There was a time when animated sequels were so bad, nobody even bothered to put them into theaters. I'm talking about dreck like the Aladdin sequel “The Return of Jafar,” “Little Mermaid 2: Return to the Sea” and “Cinderella II: Dreams Come True.”
No, I’m not making that up; they actually made a “Cinderella II,” followed by “Cinderella III: A Twist in Time.” I kept waiting for “Sleeping Beauty Returns for Some Very Long Naps” or “Snow White II: Snow Whiter,” but these were not to be.
Each of these sequels featured a weak retread of the original story with shoddier TV-style animation, forgettable songs, and a direct-to-video sales model that had them cluttering up the bargain bins just weeks after they were released. They were little more than cynical cash grabs exploiting the affection of audiences for the far-superior originals. As such, these substandard products demean their source material simply by existing.
I had this history in mind as the lights dimmed in the theater where I was watching “How to Train Your Dragon 2,” the follow-up to the delightful 2010 hit that I quite enjoyed. I had heard good things about this sequel, but I had my reservations. How could they possibly continue the self-contained story that wrapped up so perfectly in the first movie? Didn’t they already train all the dragons last time?
My first clue that this wasn’t just going to be the same stuff in a new package was the fact that the young hero Hiccup had aged five years since “How to Train Your Dragon.” If this had been a live-action film, that wouldn’t have been particularly earth-shattering, because real people have no choice but to age. Cartoon people have the option, but they generally don’t exercise it. I remember suffering through “Little Mermaid II” and wondering why Ariel was portrayed as essentially being the same age as her teenage daughter. The Simpsons have been in television and movies for well over two decades, and Bart, Lisa and Maggie are no closer to puberty than they were when the show began.
But both the writers and the animators made a point of aging Hiccup and his contemporaries from teenagers into young adults. This was the same character, yes, but at a different maturity level. As a result, the filmmakers had no choice but to move forward, which is exactly what they did.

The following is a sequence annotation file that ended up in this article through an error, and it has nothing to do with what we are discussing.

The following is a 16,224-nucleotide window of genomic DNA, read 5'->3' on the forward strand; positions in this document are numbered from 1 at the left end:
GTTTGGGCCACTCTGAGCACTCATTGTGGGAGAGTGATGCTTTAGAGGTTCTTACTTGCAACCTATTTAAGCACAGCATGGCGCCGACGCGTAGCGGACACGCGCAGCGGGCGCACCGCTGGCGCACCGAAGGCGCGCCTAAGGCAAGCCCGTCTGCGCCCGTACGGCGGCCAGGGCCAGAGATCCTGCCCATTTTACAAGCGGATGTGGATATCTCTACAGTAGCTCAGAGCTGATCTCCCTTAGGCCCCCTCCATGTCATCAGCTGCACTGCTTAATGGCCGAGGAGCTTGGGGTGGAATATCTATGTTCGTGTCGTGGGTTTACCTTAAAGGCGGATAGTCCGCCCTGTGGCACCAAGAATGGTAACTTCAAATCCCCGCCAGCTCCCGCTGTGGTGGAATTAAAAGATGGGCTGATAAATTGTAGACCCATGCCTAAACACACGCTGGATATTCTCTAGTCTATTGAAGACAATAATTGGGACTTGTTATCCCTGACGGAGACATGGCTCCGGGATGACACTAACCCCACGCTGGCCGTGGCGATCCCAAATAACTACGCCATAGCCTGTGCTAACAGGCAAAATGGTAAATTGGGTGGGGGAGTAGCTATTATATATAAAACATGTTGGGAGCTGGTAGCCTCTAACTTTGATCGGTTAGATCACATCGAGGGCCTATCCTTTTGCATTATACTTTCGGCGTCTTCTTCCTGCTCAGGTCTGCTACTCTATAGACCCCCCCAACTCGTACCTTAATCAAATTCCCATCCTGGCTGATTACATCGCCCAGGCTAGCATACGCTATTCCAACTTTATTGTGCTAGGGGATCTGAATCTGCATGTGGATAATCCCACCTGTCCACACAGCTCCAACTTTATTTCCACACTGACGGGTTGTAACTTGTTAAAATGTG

Rather than convince his village that the dragons are their friends, Hiccup finds himself tasked with defending his village from a dragon master with the potential to destroy everyone and everything he loves. It’s thematically consistent with what went before, but this time, the stakes have been raised. In addition, the audience is more invested in these characters, which means that their triumphs and sacrifices matter more to us than they did the first time around. This is why “How to Train Your Dragon 2” is as good as “Cinderella II: Dreams Come True” is wretched.
It always comes as a surprise when a sequel is at least as good as the original, but I don’t really understand why. The principles of good storytelling aren’t some great secret, but most sequels can’t be bothered to pay any attention to them.
I understand that there will always be audiences willing to pay for a second movie that’s a pale copy of the first, but it’s just as much work to make a good movie as it is to make a bad one. So why not make some effort to move forward? Why not raise the stakes and tell a tale that people will remember? That’s not just good storytelling; it’s good business. “How to Train Your Dragon 3” is going to make a whole lot more money than “Cinderella IV: The Revenge of Gus Gus.”
Maybe I shouldn’t be giving them any ideas.
Jim Bennett is a recovering actor, theater producer and politico, and he writes about pop culture and politics at his blog, stallioncornell.com.